Did Adam and Eve really exist? Of all the things that are in the Bible, does this one really matter? After all, it is a huge barrier to people coming to faith, particularly for people living in a culture heavily influenced by our culture continues to become increasingly pluralistic. Christian scientists who advocate for a sort of theistic evolution such as Francis Collins would content that traditional beliefs about Adam and Eve are no longer viable. So, really, what’s the big deal? Would we lose anything if we decided that Genesis 1-11 was mythological rather than historical?
Yes, argues C. John Collins in Did Adam and Eve Really Exist?: Who They Were and Why You Should Care. Collins aims “to show why I believe we should retain a version of the traditional view, in spite of any pressures to abandon it” and argues that “the traditional position on Adam and Eve, or some variation of it, does the best job of accounting not only or the Biblical materials but also for our everyday experience as human beings” (p. 13). Collins makes his argument in four parts, dealing first with the shape of the biblical story and particular texts that speak of Adam and Eve before moving to human uniqueness and dignity and the question of whether or not science can help us “pinpoint” Adam and Eve.
Perhaps what I appreciate most about this book is its commitment to good critical thinking. For those of us who do hold to the traditional view (including this reviewer—which is fitting, I suppose, given that I grew up strictly learning evolution in school and had no background in Christianity to speak of), it can be really easy to give a simple “yes” to the question that the book asks and leave it at that. So I really appreciated Collins not wanting to fall into that trap but being willing to thoughtfully examine what the Scriptures have to say, as well as arguments that are counter to the traditional view. As he puts it himself, if we examine the position and find difficulties, it “may mean that we should try to make some adjustments to the traditional view, but it does not of itself mean that we ought to junk [it] altogether” (p. 15).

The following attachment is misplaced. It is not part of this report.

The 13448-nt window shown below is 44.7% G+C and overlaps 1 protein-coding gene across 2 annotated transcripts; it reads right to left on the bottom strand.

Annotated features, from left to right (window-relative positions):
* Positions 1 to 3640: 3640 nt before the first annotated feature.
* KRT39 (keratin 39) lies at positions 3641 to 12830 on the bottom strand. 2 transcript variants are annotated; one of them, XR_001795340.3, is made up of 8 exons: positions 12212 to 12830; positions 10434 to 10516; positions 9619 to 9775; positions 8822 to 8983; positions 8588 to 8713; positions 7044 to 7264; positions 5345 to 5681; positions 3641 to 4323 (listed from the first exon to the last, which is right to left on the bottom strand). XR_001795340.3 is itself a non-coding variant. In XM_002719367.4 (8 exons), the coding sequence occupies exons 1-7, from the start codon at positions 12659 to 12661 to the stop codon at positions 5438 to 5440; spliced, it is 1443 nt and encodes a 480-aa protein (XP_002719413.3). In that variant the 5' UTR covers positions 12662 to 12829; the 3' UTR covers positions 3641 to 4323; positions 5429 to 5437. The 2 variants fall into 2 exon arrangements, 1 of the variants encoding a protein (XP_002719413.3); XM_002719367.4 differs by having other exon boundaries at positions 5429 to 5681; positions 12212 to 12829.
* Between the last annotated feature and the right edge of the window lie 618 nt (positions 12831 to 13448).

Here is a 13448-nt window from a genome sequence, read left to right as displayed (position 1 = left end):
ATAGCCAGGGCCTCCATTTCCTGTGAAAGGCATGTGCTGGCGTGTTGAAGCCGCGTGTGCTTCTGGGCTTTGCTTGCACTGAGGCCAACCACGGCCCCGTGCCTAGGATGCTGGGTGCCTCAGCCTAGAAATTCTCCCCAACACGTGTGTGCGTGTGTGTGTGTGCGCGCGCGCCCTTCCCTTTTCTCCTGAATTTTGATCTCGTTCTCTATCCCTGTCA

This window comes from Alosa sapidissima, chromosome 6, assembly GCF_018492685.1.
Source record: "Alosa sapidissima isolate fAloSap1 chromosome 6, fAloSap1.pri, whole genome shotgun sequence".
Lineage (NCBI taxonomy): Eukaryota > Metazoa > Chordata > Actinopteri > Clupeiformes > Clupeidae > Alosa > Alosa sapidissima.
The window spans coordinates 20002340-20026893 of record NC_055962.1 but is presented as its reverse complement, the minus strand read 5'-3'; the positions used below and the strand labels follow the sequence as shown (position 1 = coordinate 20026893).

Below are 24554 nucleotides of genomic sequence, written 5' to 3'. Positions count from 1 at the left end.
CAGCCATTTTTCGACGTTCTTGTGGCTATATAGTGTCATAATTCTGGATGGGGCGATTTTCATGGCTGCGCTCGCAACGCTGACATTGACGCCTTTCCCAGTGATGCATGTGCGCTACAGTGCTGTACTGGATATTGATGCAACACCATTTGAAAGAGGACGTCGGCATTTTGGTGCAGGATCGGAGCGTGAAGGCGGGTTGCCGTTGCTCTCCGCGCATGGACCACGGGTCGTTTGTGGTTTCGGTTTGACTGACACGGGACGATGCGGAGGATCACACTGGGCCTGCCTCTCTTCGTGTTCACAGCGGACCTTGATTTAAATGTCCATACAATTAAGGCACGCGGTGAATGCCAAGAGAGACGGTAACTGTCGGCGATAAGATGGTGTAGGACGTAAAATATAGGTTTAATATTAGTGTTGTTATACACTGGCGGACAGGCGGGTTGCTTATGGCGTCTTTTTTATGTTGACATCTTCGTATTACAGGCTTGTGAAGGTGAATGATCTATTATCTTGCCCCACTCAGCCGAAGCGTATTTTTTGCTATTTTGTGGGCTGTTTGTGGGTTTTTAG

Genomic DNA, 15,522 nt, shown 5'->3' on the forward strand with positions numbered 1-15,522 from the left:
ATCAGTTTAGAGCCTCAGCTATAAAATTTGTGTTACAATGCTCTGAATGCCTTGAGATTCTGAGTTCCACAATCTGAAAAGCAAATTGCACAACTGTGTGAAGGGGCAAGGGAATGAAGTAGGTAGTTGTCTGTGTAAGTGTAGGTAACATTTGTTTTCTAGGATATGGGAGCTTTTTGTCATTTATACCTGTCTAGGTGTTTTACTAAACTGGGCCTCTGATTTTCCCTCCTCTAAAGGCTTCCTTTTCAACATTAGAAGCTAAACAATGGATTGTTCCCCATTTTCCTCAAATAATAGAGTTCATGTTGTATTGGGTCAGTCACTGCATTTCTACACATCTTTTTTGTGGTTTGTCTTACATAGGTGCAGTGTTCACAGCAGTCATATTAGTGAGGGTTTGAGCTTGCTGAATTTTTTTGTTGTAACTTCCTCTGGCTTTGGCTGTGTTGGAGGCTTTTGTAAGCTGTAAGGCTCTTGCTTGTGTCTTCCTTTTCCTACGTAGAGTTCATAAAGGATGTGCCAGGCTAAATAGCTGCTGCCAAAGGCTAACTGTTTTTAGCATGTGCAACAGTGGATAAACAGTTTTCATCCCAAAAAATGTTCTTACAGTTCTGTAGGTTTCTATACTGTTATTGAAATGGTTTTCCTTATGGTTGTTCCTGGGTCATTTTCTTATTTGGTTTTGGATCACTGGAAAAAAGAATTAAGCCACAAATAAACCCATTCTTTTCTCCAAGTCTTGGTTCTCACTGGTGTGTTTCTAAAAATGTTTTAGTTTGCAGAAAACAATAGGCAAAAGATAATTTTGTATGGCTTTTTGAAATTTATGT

And Collins does do an excellent job critically examining the issue. He carefully looks at the biblical storyline, noting that while some would suggest that Genesis 1-11 in particular offer “an ancient, premodern, prescientific way of addressing questions of ultimate origins and meaning in the form of stories,” Genesis itself doesn’t allow for that. It is written as “history” meaning that its author intended it to be read as actually having happened, arguing that “we might do best if we think of ‘history’ less as a literary genre . . . and more as a way of referring to events” (p. 35). This is particularly important when we look at the issue of sin. The alternative views all wind up “telling a very different story from the one we find in the Bible,” if for no other reason that sin ends up being “natural.” Yet the Bible and its authors consistently “portray sin as an alien intruder in God’s good creation. The story of Adam and Eve, and their first disobedience, explains how this intruder first came into human experience, though it hardly pretends to explain how it is that rebellion against God . . . came about in the first place” (p. 49).